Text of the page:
P R O B A B L E C A U S E V S . R E A S O N A B L E
S U S P I C I O N , S E A R C H & S E I Z U R E S , A N D
R A C I A L ...
I. The Fourth Amendment
A. From the Bill of Rights of the US Constitution:
“The right of the people to be secure in their
...
B. No unreasonable search and seizure
1. Must have a search warrant
2. Has to be supported by probable cause
C. Requiremen...
II. Probable cause vs. Reasonable Suspicion
A. Terry vs. Ohio (1968)
1. Police must have "specific and articulable facts” ...
III. Search and Seizure
A. Right to privacy protected from unreasonable
searches:
1. Individuals must prove they expected ...
III. Search and Seizure, Cont.
3. Categories of items that can be seized:
a. Items resulting from crime (eg. stolen
goods)...
III. Search and Seizure, Cont.
C. Warrantless searches or seizures that are legal:
1) Incidental to arrest--limited to are...
IV. Racial Profiling
A. Sometimes nicknamed "Driving While Black"
B. Occurs when a police action is initiated by the race,...
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Fourth Amendment notes

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Fourth Amendment notes

  1. 1. P R O B A B L E C A U S E V S . R E A S O N A B L E S U S P I C I O N , S E A R C H & S E I Z U R E S , A N D R A C I A L P R O F I L I N G Fourth Amendment notes
  2. 2. I. The Fourth Amendment A. From the Bill of Rights of the US Constitution: “The right of the people to be secure in their persons, houses, papers, and effects, against unreasonable searches and seizures, shall not be violated, and no Warrants shall issue, but upon probable cause, supported by Oath or affirmation, and particularly describing the place to be searched, and the persons or things to be seized.”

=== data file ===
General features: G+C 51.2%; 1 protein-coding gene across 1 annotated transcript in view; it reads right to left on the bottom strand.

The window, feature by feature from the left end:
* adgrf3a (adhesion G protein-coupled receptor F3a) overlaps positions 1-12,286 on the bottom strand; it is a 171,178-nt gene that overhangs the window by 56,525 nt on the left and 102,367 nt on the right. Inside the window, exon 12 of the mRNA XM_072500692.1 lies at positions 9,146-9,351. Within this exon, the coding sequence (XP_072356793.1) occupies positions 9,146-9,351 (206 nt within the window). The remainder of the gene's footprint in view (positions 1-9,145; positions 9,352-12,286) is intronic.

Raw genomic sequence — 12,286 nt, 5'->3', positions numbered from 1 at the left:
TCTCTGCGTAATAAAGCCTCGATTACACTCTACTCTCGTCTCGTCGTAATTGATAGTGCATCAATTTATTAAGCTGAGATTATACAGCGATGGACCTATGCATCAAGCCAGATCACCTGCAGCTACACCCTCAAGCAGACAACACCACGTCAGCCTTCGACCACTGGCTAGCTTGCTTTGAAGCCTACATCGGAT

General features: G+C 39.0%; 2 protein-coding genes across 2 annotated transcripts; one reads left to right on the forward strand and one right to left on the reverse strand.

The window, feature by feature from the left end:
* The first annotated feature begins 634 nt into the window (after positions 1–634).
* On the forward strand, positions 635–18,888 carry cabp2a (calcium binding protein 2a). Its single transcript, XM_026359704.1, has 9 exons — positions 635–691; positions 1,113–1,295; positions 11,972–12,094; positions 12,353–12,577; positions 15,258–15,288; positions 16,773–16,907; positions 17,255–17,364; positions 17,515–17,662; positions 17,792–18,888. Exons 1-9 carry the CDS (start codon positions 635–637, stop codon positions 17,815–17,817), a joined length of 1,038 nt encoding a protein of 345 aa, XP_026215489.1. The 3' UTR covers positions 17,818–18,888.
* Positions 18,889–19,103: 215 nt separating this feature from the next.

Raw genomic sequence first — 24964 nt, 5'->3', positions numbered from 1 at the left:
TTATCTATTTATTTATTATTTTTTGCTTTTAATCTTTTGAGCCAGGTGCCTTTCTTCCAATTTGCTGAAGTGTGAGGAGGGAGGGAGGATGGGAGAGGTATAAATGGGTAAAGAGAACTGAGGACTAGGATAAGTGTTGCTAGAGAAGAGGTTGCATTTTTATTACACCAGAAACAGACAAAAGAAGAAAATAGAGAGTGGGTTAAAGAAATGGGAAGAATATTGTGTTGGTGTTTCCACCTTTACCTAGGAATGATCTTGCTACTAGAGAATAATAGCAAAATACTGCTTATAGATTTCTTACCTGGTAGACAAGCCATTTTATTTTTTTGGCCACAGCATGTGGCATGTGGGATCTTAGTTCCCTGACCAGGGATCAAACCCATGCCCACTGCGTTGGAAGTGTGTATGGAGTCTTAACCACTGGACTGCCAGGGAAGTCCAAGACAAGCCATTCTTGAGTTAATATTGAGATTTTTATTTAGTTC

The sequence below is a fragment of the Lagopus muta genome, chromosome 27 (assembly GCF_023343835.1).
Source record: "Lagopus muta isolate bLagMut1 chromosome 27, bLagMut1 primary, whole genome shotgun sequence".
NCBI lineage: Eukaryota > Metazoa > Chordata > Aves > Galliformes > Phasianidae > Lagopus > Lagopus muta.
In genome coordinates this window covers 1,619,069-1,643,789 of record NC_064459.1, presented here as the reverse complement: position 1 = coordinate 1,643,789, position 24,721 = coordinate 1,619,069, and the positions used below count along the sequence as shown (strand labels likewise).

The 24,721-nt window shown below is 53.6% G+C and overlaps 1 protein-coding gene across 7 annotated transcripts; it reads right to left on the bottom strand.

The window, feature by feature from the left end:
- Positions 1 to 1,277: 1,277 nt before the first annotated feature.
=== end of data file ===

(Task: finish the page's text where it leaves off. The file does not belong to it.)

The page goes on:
3. 3. B. No unreasonable search and seizure 1. Must have a search warrant 2. Has to be supported by probable cause C. Requirements of probable cause 1. Likelihood that a crime was committed and that the suspect committed it. a. Suspicion does not equal probable cause! 2. Sources: personal observation, information, evidence, and association D. Exclusionary rule: Any improperly obtained evidence is inadmissable in court. I. The Fourth Amendment, Cont.
  4. 4. II. Probable cause vs. Reasonable Suspicion A. Terry vs. Ohio (1968) 1. Police must have "specific and articulable facts” to stop people a. facts may be “taken together with rational inferences” based on police experience. B. To make a stop--need reasonable suspicion. Purpose is investigative. Can frisk. C. To make an arrest—need probable cause. Purpose is to make a formal charge. Can search. D. Most arrests are made without warrants. Have to prove to the judge later that there was probable cause.
  5. 5. III. Search and Seizure A. Right to privacy protected from unreasonable searches: 1. Individuals must prove they expected privacy. 2. Society must see that expectation as reasonable. ex: Phone booth--yes, garbage--no 3. However, privacy rights are superceded by reasonable suspicion B. Police can obtain search warrants to show they have not infringed on reasonable expectations of privacy. 1. Must state specific place 2. Must state specific person or items to be seized
  6. 6. III. Search and Seizure, Cont. 3. Categories of items that can be seized: a. Items resulting from crime (eg. stolen goods) b. Items illegal for anyone to possess c. Items that could be "evidence" of crime (eg. blood-soaked gloves) d. Items used to commit crimes
  7. 7. III. Search and Seizure, Cont. C. Warrantless searches or seizures that are legal: 1) Incidental to arrest--limited to areas within a person’s control (“arm’s reach”) 2) Consent given (you do not have to give police permission to search, and they do not have to tell you that you have a choice.) 3) Stop and frisk 4) Hot pursuit-if a person who the police are chasing enters a building, the police can enter the building. 5) "Moveable exception"--can search cars on probable cause. 6) If it's in plain sight, police don't need probably cause to seize something.
  8. 8. IV. Racial Profiling A. Sometimes nicknamed "Driving While Black" B. Occurs when a police action is initiated by the race, ethnicity, or national origin of the suspect, rather than by any evidence or information that the suspect has broken the law. C. Is rarely an official policy, but many think that it is unofficially widespread D. Whren vs. United States (1996)--Supreme Court ruled that as long as police have objective probable cause to believe a traffic violation or wrongdoing has occurred, any other reasons for the stop will not be considered by the court--it has met the 4th Amendment standard.
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